They're pretty much the same. But, each ECM and TCM learn their cars, environments, related components (each other, basically) and their own engines and transmissions. More so, some people just drive differently. Flooring it tends to make it faux shift, and do so harder. Normal or gradual acceleration and it may not faux shift at all.

I tend to ACC my way almost anywhere, so, mine doesn't faux shift much - not until I'm in control on traffic light controlled streets.

There are some couples here, where the CVT operates one way for one spouse and another way for the other spouse. I suspect their individual gas mileage is also quite different. ;)

I'm curious to hear how your's responds to flooring it from a stop a dozen times...
 

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They're pretty much the same. But, each ECM and TCM learn their cars, environments, related components (each other, basically) and their own engines and transmissions. More so, some people just drive differently. Flooring it tends to make it faux shift, and do so harder. Normal or gradual acceleration and it may not faux shift at all.

I tend to ACC my way almost anywhere, so, mine doesn't faux shift much - not until I'm in control on traffic light controlled streets.

There are some couples here, where the CVT operates one way for one spouse and another way for the other spouse. I suspect their individual gas mileage is also quite different. ;)

I'm curious to hear how your's responds to flooring it from a stop a dozen times...
I agree. Some Ascent owners 'might' not even realize the faux shifting because of their driving habits. For it to be very pronounced it is only under very heavy throttle >3500rpm. I have not timed any 0-60's, but I have found attempting to hold the RPM around 3000-3500 feels the best to me while accelerating quickly with the least CVT intrusion. That said I also have the Cobb AP which really helps. Every time I drive my wife's Ascent I comment how slow it feels :)
 

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I voted no shifts at all, however, since the paddles are already there, I'd be extremely happy to see a firmware update to turn it off.

I'm new to CVT but my concern is around wear (in addition to the crappy upshift/bog under light acceleration or constant low speed). By adding the shifts, won't "wear grooves" develop in the variators since the shifts are actually stops along the face of the variators rather than smoothly moving across in a sweep.
 

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By adding the shifts, won't "wear grooves" develop in the variators since the shifts are actually stops along the face of the variators rather than smoothly moving across in a sweep.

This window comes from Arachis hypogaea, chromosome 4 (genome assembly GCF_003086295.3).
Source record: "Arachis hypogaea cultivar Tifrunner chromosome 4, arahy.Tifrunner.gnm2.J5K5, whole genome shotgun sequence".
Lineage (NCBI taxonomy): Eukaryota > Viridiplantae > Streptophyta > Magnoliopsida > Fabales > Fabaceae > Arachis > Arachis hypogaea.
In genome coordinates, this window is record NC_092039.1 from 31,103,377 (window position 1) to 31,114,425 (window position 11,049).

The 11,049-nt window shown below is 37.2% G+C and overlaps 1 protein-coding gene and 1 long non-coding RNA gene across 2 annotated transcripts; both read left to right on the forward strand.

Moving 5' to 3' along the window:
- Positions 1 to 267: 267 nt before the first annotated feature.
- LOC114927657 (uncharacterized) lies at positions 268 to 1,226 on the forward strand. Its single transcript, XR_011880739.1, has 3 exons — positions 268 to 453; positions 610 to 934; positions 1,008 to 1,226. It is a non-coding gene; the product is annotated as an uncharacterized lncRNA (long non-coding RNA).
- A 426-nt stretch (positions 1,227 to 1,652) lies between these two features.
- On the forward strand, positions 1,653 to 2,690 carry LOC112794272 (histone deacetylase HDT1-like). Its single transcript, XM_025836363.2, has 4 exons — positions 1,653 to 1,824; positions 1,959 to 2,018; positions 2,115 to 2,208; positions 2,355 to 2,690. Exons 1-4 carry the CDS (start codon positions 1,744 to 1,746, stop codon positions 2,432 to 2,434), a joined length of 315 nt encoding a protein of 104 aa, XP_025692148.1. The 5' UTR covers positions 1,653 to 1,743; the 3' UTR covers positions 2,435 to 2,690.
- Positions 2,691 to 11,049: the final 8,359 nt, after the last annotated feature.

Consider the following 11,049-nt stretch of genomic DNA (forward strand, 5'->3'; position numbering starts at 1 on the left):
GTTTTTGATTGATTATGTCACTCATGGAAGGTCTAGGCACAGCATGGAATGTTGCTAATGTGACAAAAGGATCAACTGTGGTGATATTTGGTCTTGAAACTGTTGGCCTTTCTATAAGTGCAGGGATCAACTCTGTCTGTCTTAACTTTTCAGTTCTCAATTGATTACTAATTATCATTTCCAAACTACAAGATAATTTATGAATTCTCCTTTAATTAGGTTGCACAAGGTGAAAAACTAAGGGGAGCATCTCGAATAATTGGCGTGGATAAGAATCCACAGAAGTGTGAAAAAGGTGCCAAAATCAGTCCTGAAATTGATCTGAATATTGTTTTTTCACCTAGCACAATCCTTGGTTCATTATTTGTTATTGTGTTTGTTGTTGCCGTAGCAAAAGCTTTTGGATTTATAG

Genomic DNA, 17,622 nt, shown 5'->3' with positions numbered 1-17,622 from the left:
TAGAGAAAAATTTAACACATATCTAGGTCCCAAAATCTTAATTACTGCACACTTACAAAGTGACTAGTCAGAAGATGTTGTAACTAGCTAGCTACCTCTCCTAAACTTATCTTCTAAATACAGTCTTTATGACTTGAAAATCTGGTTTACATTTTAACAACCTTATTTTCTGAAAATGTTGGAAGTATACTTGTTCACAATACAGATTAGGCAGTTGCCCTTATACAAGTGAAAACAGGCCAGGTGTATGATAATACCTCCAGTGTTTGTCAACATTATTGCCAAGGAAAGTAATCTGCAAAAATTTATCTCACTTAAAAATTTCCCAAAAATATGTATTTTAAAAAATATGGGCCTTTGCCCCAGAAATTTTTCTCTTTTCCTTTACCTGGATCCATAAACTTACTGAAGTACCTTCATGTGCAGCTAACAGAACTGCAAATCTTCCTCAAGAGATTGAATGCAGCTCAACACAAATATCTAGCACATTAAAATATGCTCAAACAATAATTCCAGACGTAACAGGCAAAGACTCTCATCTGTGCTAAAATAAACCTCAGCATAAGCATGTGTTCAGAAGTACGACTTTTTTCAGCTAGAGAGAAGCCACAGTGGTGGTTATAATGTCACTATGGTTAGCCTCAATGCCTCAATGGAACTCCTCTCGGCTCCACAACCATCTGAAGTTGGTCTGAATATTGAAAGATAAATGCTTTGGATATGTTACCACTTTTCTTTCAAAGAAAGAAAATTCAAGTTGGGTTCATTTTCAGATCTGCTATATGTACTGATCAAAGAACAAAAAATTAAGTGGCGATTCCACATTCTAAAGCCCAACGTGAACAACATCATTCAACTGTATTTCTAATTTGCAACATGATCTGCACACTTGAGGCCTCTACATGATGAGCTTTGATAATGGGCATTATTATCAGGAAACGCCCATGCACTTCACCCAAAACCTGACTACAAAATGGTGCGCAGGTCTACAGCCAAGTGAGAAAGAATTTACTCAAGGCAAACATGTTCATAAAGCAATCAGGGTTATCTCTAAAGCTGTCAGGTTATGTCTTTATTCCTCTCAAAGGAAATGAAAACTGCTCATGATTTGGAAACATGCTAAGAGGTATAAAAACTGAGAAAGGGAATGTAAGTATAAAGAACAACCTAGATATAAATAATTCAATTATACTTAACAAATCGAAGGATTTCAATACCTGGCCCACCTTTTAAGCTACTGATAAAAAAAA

I've thought about this before and, absent a "better answer", I'll give you my presumption. By looking at the size of the chain (especially the width of the contact area it makes on the CVT pullies), I'm thinking the chain actually traverses less distance than we'd think across those pulley surfaces, and that much of the travel overlaps itself. In other words, the chain is still covering some of the same area in ratio 4 as it is in ratio 6, etc, which would prevent "grooves" developing at each stop. I think if the chain covered unique real estate on the pulleys at each stop, there would be the potential for discrete wear points, but I presume that's not the case.
 

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Discussion Starter · #14 ·
Subaru America, Customer Service

My name is Nick, I am writing this Email as I have a problem with the Subaru CVT. A little background. I have just purchased a 2020 Ascent Limited, very nice SUV. This is my 6th Subaru. It all started with my first Subaru, a 94 Loyale wagon. Loved that car. Next was a 96 Outback, nice car but had the twin cam engine with head gasket trouble. Now for the wonderful # 3 car 2009 Outback Tungston. Awsome car. This was my first experience with a CVT transmission. At first test drive I thought there was something wrong with the car until the salesman explained the CVT in the Subaru. I was skeptical but still purchased the car. What made me a believer was I started up a very large grade at 70 MPH and set the cruise. My old 96 Outback struggled and shifted quite a lot. This one never shifted and it did not lose speed either. What I noticed was the RPM's would slowly come up and the car never shifted, it held the speed perfectly! I could feel or hear nothing just the smooth hum of the motor. The other test was taking off from a stoplight, slight throttle. The RPM's would come up and as long as you did not change the throttle angle they would never change, the car would just keep accelerating. It was so smooth and powerful. No jerking or lugging or trying to shift gears when its not needed.